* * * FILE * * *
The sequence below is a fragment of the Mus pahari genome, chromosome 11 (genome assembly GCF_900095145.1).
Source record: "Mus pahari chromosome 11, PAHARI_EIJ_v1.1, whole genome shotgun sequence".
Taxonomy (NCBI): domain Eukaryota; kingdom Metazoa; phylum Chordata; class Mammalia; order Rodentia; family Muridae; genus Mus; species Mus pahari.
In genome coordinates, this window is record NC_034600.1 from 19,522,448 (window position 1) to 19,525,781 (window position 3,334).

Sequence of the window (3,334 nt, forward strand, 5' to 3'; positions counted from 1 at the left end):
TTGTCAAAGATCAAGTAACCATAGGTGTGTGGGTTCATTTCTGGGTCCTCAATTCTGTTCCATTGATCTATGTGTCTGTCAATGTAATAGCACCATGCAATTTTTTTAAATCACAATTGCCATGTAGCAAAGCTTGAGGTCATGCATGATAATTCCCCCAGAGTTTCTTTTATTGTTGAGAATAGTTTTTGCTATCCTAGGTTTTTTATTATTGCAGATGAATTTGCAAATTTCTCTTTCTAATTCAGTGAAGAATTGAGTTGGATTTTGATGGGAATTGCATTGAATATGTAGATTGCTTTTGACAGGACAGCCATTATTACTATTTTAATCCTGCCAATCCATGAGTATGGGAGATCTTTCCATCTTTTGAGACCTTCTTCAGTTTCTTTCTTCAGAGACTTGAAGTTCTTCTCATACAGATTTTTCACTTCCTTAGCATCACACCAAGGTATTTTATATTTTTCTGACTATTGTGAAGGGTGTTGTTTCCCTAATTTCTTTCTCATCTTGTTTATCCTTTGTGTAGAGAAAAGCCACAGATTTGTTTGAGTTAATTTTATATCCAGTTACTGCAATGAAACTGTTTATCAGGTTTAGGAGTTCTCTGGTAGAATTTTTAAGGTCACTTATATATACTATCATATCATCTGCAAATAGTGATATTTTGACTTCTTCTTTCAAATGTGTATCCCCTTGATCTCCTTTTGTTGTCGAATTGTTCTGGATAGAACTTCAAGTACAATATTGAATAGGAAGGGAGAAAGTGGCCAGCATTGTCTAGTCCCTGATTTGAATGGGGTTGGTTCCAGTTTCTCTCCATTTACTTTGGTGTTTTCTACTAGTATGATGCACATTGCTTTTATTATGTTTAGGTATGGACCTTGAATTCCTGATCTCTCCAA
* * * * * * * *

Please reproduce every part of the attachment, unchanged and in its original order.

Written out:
The sequence below is a fragment of the Mus pahari genome, chromosome 11 (genome assembly GCF_900095145.1).
Source record: "Mus pahari chromosome 11, PAHARI_EIJ_v1.1, whole genome shotgun sequence".
Taxonomy (NCBI): domain Eukaryota; kingdom Metazoa; phylum Chordata; class Mammalia; order Rodentia; family Muridae; genus Mus; species Mus pahari.
In genome coordinates, this window is record NC_034600.1 from 19,522,448 (window position 1) to 19,525,781 (window position 3,334).

Sequence of the window (3,334 nt, forward strand, 5' to 3'; positions counted from 1 at the left end):
TTGTCAAAGATCAAGTAACCATAGGTGTGTGGGTTCATTTCTGGGTCCTCAATTCTGTTCCATTGATCTATGTGTCTGTCAATGTAATAGCACCATGCAATTTTTTTAAATCACAATTGCCATGTAGCAAAGCTTGAGGTCATGCATGATAATTCCCCCAGAGTTTCTTTTATTGTTGAGAATAGTTTTTGCTATCCTAGGTTTTTTATTATTGCAGATGAATTTGCAAATTTCTCTTTCTAATTCAGTGAAGAATTGAGTTGGATTTTGATGGGAATTGCATTGAATATGTAGATTGCTTTTGACAGGACAGCCATTATTACTATTTTAATCCTGCCAATCCATGAGTATGGGAGATCTTTCCATCTTTTGAGACCTTCTTCAGTTTCTTTCTTCAGAGACTTGAAGTTCTTCTCATACAGATTTTTCACTTCCTTAGCATCACACCAAGGTATTTTATATTTTTCTGACTATTGTGAAGGGTGTTGTTTCCCTAATTTCTTTCTCATCTTGTTTATCCTTTGTGTAGAGAAAAGCCACAGATTTGTTTGAGTTAATTTTATATCCAGTTACTGCAATGAAACTGTTTATCAGGTTTAGGAGTTCTCTGGTAGAATTTTTAAGGTCACTTATATATACTATCATATCATCTGCAAATAGTGATATTTTGACTTCTTCTTTCAAATGTGTATCCCCTTGATCTCCTTTTGTTGTCGAATTGTTCTGGATAGAACTTCAAGTACAATATTGAATAGGAAGGGAGAAAGTGGCCAGCATTGTCTAGTCCCTGATTTGAATGGGGTTGGTTCCAGTTTCTCTCCATTTACTTTGGTGTTTTCTACTAGTATGATGCACATTGCTTTTATTATGTTTAGGTATGGACCTTGAATTCCTGATCTCTCCAA